Re: infinity can't exist
Posted:
Feb 12, 2013 1:24 PM


Craig Feinstein <cafeinst@msn.com> wrote in news:13c1e093ab8645e694177526eb422a08@googlegroups.com:
> Let's say I have a drawer of an infinite number of identical socks at > time zero. I take out one of the socks at time one. Then the contents > of the drawer at time zero is identical to the contents of the drawer > at time one, since all of the socks are identical and there are still > an infinite number of them in the drawer at both times. But the > contents of the drawer at time zero is also identical to the contents > of the drawer at time one plus the sock that was taken out, since they > are exactly the same material. So we have the equations: > > Contents of drawer at time 0 = Contents of drawer at time 1 > Contents of drawer at time 0 = (Contents of drawer at time 1) plus > (sock taken out of drawer). > > Subtracting the equations, we get > > Nothing = sock taken out of drawer. > > This is false, so infinity cannot exist. > > How does modern mathematics resolve this paradox? >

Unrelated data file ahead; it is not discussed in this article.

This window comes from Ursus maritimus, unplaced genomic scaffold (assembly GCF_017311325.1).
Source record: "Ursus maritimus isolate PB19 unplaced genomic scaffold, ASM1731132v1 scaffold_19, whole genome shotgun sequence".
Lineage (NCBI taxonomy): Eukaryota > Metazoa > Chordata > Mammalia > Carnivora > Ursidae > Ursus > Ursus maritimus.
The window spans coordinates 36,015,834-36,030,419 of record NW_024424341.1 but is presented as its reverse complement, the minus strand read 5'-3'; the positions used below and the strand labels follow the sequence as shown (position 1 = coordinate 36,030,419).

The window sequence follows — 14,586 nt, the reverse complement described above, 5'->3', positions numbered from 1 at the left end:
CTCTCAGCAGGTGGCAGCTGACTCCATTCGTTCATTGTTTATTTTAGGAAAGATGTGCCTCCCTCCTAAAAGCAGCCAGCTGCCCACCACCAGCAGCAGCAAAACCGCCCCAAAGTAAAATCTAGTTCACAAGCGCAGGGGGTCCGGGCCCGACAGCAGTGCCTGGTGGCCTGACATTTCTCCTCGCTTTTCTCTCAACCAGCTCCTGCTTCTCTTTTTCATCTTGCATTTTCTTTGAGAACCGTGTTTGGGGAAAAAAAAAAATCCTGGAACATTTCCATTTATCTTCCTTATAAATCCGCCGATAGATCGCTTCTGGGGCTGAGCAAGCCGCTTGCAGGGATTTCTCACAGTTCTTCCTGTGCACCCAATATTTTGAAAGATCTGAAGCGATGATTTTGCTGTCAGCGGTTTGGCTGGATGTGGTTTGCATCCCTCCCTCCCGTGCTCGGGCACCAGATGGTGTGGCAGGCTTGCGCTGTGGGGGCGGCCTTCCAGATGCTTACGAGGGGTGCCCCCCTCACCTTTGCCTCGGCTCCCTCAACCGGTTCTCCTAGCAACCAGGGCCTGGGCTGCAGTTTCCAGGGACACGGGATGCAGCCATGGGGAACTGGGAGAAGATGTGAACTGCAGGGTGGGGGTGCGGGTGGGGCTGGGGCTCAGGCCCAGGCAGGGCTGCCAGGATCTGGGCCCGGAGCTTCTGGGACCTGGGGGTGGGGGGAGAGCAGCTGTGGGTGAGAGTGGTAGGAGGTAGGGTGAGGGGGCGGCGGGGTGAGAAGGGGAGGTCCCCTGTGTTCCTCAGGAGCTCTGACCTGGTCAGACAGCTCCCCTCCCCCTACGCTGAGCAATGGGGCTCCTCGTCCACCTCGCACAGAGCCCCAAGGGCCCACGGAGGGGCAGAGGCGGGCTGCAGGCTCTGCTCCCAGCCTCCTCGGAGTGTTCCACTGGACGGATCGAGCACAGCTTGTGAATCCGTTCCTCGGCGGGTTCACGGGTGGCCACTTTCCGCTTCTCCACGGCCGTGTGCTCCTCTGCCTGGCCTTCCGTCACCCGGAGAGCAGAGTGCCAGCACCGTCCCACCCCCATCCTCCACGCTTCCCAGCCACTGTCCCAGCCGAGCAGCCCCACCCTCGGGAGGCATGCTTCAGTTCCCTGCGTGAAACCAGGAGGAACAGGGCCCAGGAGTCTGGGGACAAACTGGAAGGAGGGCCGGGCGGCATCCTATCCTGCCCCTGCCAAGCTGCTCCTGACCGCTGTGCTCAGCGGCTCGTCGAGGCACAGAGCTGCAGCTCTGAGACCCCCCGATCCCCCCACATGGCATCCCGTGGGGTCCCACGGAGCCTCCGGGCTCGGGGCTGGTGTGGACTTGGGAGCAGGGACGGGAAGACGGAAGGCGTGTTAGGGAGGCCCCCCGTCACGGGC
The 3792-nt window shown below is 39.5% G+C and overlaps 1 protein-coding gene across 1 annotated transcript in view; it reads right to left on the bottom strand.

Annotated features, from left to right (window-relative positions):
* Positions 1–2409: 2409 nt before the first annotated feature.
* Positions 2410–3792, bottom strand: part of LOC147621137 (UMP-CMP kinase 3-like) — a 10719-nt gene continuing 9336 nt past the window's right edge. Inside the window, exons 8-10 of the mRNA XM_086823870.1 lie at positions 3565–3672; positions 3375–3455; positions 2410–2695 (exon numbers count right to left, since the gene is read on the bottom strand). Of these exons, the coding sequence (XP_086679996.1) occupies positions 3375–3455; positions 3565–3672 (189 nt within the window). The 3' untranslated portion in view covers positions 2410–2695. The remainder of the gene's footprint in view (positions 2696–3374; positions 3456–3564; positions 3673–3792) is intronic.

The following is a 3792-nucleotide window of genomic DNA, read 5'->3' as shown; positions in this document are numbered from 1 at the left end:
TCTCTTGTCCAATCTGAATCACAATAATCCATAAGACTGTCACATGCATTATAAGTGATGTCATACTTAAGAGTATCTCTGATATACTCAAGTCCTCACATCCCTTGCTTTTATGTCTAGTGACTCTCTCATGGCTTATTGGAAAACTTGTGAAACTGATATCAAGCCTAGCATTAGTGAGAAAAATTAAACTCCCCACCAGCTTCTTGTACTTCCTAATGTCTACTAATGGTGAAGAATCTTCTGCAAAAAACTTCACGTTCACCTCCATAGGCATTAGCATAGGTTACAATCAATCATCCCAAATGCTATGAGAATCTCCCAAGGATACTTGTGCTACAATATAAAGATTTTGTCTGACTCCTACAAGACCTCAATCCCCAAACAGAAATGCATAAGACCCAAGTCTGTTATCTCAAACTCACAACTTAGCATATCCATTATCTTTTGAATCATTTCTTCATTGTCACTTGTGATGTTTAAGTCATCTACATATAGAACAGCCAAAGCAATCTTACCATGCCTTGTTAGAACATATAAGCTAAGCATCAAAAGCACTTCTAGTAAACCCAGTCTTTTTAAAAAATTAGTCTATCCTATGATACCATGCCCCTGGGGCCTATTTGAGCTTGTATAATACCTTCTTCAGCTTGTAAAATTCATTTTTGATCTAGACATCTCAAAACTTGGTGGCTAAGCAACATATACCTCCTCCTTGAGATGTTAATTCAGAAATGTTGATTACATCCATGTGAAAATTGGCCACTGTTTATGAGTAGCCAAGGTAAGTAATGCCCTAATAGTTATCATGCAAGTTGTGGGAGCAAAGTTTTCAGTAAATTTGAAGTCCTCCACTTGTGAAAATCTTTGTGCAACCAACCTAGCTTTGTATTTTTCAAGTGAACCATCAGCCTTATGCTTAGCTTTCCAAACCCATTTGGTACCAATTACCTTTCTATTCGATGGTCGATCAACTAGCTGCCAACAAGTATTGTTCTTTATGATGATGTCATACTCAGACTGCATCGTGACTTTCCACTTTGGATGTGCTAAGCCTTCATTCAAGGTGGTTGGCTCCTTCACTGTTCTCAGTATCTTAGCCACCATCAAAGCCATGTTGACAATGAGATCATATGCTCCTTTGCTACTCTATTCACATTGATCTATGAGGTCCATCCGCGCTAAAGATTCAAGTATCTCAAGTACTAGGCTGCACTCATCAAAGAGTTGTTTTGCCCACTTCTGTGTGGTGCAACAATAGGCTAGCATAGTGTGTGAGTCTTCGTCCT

By means of limits. Infinity minus infinity is an indeterminate form, and no said that the rules of finite arithmetic apply to nonfinite things. We invented limits to deal with nonfinite things.
B.